Free Software for All Schools in Russia

by Ostatic Staff - Oct. 24, 2008

We've written before about how open source initiatives in schools could make it possible to do things like put a Linux notebook (or netbook) in the hands of every kid. England has made headlines for pushing many open source initiatives recently, but the big news this week is that Russia has mandated that all Russian schools must use free software. Are socialist leanings at work here, does this make sense, and will it work?

Computerworld U.K. offers up a translation from Google Translate of this post in Russian explaining the Russian mandate. The translation is a bit garbled but you get the picture:

"By the end of 2009, all school computers will be installed package of free software (PSPO). This is how transfers «Prime-TASS», today announced Minister of Communications and Mass Communications of the Russian Federation Igor Shchyogolev at the plenary session--Information Society and the modern technologies of information--in the international exhibition InfoCom-2008."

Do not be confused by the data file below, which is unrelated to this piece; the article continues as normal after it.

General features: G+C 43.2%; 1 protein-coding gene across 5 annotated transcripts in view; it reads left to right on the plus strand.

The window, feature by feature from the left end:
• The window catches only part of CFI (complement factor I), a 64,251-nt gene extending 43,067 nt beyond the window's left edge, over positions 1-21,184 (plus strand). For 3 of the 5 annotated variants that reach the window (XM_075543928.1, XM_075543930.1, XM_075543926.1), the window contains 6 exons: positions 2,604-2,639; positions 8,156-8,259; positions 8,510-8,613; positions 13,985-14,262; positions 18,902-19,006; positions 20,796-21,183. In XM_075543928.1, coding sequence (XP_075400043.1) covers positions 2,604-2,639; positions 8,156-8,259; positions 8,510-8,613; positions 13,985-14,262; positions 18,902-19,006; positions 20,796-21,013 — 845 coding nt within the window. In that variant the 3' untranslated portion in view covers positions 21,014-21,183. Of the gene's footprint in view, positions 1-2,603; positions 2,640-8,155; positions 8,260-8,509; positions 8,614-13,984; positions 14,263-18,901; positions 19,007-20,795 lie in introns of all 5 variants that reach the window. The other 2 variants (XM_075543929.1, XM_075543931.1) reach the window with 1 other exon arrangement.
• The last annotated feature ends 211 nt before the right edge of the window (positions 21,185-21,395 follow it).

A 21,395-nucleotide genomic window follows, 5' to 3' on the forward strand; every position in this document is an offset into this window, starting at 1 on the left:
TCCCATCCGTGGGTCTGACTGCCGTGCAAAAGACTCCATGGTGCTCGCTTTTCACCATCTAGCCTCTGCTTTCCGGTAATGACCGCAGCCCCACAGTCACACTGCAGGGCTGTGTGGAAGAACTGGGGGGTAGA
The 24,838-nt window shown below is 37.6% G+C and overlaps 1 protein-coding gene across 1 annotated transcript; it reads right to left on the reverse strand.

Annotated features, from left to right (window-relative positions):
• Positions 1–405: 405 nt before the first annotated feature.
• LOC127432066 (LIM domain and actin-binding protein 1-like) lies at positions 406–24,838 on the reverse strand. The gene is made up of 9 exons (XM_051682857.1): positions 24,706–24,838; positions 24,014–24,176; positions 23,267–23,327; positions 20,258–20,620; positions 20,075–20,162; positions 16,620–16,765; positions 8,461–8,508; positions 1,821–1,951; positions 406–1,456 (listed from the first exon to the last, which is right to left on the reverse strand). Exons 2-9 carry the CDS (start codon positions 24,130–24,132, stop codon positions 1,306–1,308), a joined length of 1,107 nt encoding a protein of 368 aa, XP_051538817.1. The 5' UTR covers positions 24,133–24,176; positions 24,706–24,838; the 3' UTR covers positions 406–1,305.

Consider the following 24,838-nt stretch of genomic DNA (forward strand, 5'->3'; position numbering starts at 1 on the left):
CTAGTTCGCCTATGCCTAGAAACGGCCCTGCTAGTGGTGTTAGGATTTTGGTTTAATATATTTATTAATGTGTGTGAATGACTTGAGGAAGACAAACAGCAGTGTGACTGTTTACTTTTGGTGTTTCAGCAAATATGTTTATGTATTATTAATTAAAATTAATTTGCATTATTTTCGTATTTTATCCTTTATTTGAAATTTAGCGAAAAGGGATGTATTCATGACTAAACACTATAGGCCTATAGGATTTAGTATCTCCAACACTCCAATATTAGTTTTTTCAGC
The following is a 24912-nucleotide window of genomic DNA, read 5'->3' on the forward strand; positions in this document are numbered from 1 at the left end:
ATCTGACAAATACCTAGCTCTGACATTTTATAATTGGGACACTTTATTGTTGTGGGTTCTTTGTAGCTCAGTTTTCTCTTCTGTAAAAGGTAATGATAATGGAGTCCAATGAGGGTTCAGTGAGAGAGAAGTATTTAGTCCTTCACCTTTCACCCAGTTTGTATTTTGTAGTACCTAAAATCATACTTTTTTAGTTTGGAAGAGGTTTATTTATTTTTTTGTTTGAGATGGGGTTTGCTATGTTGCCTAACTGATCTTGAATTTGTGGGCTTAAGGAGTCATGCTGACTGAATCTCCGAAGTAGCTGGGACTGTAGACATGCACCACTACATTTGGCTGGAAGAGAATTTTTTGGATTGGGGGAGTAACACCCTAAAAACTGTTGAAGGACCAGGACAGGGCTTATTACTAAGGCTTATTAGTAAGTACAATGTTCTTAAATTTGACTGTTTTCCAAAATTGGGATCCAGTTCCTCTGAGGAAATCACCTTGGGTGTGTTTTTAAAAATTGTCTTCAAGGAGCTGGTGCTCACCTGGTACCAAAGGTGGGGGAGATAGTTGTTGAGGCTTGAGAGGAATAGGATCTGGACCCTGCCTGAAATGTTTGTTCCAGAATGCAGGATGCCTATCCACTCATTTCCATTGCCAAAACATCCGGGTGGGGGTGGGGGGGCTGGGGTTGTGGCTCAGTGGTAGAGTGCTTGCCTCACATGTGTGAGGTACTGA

And this translation follows:

"The Minister also noted that by 2010 it is expected that the number of computers in schools will reach a million. According to Schegoleva, after three years of school will be able to make a choice: pay royalties to use software products, buying them at their own expense, or go to the domestic free software."

Undoubtedly, the move in Russia toward free software will push schools toward open source software. The good news is that there are quite a few dedicated educational applications in the open source arena, including administrative types of applications.

As we've said before, there are many entrenched practices, prejudicial notions, and other barriers to this kind of mandate across school systems in the United States. Apple and the other usual suspects in technology for education have nowhere near the mindshare in Russia that they have here, though. Russia's experiment has a strong chance of saving school systems money, a reasonable chance of working, and many parts of the world will be watching this closely.